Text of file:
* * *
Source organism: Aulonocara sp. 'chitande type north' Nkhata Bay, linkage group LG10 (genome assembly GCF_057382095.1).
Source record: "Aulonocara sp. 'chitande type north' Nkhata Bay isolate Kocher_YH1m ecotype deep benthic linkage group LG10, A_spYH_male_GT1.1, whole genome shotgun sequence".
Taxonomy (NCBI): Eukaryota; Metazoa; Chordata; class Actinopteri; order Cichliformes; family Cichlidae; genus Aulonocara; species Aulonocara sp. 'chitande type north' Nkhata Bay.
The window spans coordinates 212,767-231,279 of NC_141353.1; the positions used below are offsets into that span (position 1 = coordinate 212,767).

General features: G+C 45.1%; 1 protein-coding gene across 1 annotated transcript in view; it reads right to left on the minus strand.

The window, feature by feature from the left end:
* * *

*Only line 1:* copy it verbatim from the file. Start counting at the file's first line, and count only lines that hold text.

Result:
Source organism: Aulonocara sp. 'chitande type north' Nkhata Bay, linkage group LG10 (genome assembly GCF_057382095.1).